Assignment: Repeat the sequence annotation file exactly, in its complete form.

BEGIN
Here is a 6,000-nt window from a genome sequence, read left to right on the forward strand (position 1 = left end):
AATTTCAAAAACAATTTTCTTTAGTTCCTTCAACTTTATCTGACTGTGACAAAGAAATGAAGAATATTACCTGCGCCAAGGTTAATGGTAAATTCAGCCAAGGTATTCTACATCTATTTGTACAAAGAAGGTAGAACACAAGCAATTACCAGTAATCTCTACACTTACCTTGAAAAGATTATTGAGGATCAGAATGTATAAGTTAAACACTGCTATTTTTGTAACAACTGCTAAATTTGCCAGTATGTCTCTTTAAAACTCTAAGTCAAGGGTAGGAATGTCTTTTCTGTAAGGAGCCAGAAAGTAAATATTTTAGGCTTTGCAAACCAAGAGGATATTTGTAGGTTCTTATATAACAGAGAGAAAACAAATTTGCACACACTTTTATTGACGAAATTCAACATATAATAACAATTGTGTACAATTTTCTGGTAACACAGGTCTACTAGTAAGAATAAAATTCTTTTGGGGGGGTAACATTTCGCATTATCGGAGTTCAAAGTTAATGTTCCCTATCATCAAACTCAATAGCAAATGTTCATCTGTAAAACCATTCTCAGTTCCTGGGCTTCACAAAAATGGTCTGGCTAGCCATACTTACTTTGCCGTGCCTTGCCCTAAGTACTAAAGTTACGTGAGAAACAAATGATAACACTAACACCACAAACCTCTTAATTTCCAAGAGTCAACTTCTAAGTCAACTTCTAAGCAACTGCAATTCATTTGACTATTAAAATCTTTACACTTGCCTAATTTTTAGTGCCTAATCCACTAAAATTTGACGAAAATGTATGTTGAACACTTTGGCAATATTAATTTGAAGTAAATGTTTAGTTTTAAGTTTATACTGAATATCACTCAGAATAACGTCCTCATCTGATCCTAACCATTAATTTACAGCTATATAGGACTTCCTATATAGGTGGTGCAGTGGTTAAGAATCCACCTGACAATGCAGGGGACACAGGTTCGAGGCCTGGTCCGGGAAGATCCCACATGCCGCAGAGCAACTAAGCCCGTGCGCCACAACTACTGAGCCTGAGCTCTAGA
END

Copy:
Here is a 6,000-nt window from a genome sequence, read left to right on the forward strand (position 1 = left end):
AATTTCAAAAACAATTTTCTTTAGTTCCTTCAACTTTATCTGACTGTGACAAAGAAATGAAGAATATTACCTGCGCCAAGGTTAATGGTAAATTCAGCCAAGGTATTCTACATCTATTTGTACAAAGAAGGTAGAACACAAGCAATTACCAGTAATCTCTACACTTACCTTGAAAAGATTATTGAGGATCAGAATGTATAAGTTAAACACTGCTATTTTTGTAACAACTGCTAAATTTGCCAGTATGTCTCTTTAAAACTCTAAGTCAAGGGTAGGAATGTCTTTTCTGTAAGGAGCCAGAAAGTAAATATTTTAGGCTTTGCAAACCAAGAGGATATTTGTAGGTTCTTATATAACAGAGAGAAAACAAATTTGCACACACTTTTATTGACGAAATTCAACATATAATAACAATTGTGTACAATTTTCTGGTAACACAGGTCTACTAGTAAGAATAAAATTCTTTTGGGGGGGTAACATTTCGCATTATCGGAGTTCAAAGTTAATGTTCCCTATCATCAAACTCAATAGCAAATGTTCATCTGTAAAACCATTCTCAGTTCCTGGGCTTCACAAAAATGGTCTGGCTAGCCATACTTACTTTGCCGTGCCTTGCCCTAAGTACTAAAGTTACGTGAGAAACAAATGATAACACTAACACCACAAACCTCTTAATTTCCAAGAGTCAACTTCTAAGTCAACTTCTAAGCAACTGCAATTCATTTGACTATTAAAATCTTTACACTTGCCTAATTTTTAGTGCCTAATCCACTAAAATTTGACGAAAATGTATGTTGAACACTTTGGCAATATTAATTTGAAGTAAATGTTTAGTTTTAAGTTTATACTGAATATCACTCAGAATAACGTCCTCATCTGATCCTAACCATTAATTTACAGCTATATAGGACTTCCTATATAGGTGGTGCAGTGGTTAAGAATCCACCTGACAATGCAGGGGACACAGGTTCGAGGCCTGGTCCGGGAAGATCCCACATGCCGCAGAGCAACTAAGCCCGTGCGCCACAACTACTGAGCCTGAGCTCTAGA